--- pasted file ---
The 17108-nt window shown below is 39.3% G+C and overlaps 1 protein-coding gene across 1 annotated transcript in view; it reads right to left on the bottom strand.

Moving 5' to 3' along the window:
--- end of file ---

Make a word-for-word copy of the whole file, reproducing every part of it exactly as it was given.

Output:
The 17108-nt window shown below is 39.3% G+C and overlaps 1 protein-coding gene across 1 annotated transcript in view; it reads right to left on the bottom strand.

Moving 5' to 3' along the window: